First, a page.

When I first try to understand why my client’s on time delivery performance isn’t where it needs to be I am often faced with people telling me that they don’t have the time to do things properly. I then understand what they mean, as I discover that they don’t follow their own processes (formal or informal), they are inconsistent in how they handle the orders that run through their business. Within these businesses there is a perception that a properly defined business process will slow down how a business works. A properly thought out process should help a business to improve not only its effectiveness, but its efficiency too. The same people who tell me that they don’t have time to follow a prescribed route, however, do seem to have enough time to handle all of the re-work activities that seem to come with their normal mode of working.

Following the logic that if you define some proper business processes to handle how you launch your production process (and please, read that to suit your business type) it is possible for you to make significant improvements to not only your on time delivery performance, but wider business metrics. The trick is to make sure that your process is relevant to your business, is easily understood and is easy to adopt. That is the focus for this article.

Is your business special?

Many businesses will cite that their business is different, or that every project / product / customer is different, and that is why a formalised business process will not work. Thankfully we can approach this subject from a more generic point of view. If you can identify the consistent elements of the process (i.e. the start, the middle and the end) then you can define the process. You don’t have to have each minute detail screwed down, unless of course that serves to improve the output of the process!

If you look at how your business launches its production phase of activity you should be able to see these elements. Perhaps you need to validate specific order items before you undertake the work, or perhaps there are preparations that need to be made before you start. Whatever these items are, they will most likely form a handy checklist that can be used time and time again. Simple checklists can make a significant difference to the consistency of the production of a business, and if it removes the usual trips, slips and failures of previous orders you can also improve the delivery performance of your process.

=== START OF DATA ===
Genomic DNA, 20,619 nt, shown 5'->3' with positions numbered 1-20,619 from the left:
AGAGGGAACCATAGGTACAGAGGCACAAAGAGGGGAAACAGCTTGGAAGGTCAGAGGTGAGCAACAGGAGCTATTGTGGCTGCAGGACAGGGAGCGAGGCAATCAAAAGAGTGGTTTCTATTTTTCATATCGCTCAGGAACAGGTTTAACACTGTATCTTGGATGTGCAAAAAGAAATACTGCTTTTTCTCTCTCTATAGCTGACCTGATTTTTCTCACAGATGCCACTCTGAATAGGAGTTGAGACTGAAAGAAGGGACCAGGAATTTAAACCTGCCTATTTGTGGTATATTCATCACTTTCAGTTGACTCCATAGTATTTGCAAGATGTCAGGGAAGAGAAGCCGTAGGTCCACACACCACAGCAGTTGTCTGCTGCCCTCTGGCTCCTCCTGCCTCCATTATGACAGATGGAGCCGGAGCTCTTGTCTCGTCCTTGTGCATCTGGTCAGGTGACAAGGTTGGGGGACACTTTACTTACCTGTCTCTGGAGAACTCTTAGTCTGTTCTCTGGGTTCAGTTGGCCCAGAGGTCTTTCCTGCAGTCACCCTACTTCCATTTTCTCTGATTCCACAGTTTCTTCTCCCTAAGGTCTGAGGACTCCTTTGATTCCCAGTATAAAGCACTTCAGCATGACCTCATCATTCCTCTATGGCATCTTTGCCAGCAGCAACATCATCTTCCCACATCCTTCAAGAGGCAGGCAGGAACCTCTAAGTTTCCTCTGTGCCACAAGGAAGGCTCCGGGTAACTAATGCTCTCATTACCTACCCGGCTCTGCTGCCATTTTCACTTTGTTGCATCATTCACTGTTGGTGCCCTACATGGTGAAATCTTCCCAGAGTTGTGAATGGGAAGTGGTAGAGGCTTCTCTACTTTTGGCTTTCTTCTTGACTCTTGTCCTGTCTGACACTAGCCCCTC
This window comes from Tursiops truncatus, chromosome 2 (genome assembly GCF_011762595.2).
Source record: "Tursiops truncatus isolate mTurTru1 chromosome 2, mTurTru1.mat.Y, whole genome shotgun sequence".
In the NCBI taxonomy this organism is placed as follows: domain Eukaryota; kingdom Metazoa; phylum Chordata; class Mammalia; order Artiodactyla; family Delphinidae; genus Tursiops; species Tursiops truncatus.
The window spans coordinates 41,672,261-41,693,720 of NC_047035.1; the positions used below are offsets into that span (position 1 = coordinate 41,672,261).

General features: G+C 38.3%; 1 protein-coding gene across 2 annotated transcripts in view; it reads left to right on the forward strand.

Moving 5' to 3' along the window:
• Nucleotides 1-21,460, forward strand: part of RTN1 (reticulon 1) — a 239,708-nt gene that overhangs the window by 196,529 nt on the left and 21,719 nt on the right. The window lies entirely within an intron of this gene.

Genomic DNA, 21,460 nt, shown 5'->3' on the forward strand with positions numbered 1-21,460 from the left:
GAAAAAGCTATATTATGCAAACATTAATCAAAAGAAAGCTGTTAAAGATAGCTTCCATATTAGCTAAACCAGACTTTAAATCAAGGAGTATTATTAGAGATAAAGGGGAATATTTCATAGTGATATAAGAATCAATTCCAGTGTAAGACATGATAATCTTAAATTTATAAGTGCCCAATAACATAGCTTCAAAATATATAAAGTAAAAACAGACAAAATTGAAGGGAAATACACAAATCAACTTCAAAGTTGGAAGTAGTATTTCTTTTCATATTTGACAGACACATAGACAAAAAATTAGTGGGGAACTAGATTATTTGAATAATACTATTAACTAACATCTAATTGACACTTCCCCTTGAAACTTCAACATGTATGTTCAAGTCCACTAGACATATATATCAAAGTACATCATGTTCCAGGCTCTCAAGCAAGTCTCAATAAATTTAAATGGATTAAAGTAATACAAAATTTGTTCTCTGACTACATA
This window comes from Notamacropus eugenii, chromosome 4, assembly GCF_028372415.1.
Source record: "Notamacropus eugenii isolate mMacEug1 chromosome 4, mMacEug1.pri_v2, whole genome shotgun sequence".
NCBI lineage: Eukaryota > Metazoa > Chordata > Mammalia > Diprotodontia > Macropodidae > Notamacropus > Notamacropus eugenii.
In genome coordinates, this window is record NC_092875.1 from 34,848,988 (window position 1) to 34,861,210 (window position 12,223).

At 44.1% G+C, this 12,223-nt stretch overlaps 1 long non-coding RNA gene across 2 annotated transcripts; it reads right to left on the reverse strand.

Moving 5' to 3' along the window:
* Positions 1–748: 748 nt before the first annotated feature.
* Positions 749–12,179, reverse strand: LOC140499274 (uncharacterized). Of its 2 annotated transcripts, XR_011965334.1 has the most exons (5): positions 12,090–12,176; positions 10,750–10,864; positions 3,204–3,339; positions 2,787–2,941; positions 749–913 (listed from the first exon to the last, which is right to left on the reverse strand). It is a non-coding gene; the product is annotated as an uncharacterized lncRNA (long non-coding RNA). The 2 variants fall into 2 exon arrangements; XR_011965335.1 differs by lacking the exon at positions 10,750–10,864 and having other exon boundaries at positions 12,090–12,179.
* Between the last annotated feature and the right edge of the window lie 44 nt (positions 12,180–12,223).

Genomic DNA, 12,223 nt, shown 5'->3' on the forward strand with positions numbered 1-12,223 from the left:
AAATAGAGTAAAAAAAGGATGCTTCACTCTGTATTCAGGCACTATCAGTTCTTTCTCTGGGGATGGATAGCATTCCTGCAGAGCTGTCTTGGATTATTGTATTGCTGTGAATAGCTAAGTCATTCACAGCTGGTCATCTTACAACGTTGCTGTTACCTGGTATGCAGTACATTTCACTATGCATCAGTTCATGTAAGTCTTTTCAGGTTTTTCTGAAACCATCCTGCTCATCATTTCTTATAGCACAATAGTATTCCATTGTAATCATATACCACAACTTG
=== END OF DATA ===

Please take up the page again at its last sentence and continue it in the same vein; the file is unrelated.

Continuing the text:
Ensuring that the newly formed checklist becomes a habit is now the next challenge. Linking the checklist to an existing process step (that’s already a habit itself), or an existing regular meeting are two good strategies that can help you to repeat the thinking necessary to launch your production activities. If you are going through this exercise yourself, then I would urge you to generate some ideas on how you can build the checklist into your normal working day. It needs to become a ritual for the business.

To get to the point that your business adopts the ‘pre-production checklist’ might require a degree of stamina on your part. If you have thought through the checklist properly then the undertaking of it should be easy enough to do. Unfortunately, as with most changes, it can also be easy not to do it. There are a range of management and leadership approaches that you can employ in this situation. Whatever your preference I would encourage you to find the stamina to lead by example and coach others to work with the checklist approach. Real life benefits of course help to sell an idea better than any pitch, so hopefully you won’t have to be waiting too long for the approach to take hold.

Along with the good feedback of better results usually comes the feedback of failure. This is not something that you should see as a bad thing, it is just feedback. Take the learning and build it back into your checklist. Next time you launch an order through your business let it take advantage of the learning from previous failings. Many of my clients have quickly transitioned through this period of discomfort (reflecting on the problems rather than just running around like headless chickens!) and it is worth persevering with.

Putting this into action

To summarise this approach, so that you can also have a planned way to launch your production processes in an effective manner:

  1. Look at past production failures and pull out the learning points.
  2. List out the main (generic) steps you need to take to launch an order / service into the production phase of its life.
  3. Create a checklist that can help you to remember what needs to happen (rather than relying on your memory when it is already jammed full of other pressing issues).
  4. Piggy back your checklist onto other meetings / habitual activities, to increase its chance of becoming part of the business’ normal day to day.
  5. Be strong, and guide your business through the change it will experience.
  6. Watch the results and temper your approach according to the uptake it gets from your team.
  7. Refine your checklist over time.
  8. Enjoy your improving on time delivery performance!

A checklist is a simple thing, but when it is applied to how your business launches production activities it can dramatically improve how your business delivers on time. And, if it is done right, you might experience shorter lead times, improved quality and happier customers too!


Giles Johnston

Giles Johnston is a Chartered Engineer who consults with businesses to improve their on time delivery performance, ERP system performance and deploy Kaizen / Lean production methods. Giles is also the author of 'What Does Good Look Like?'.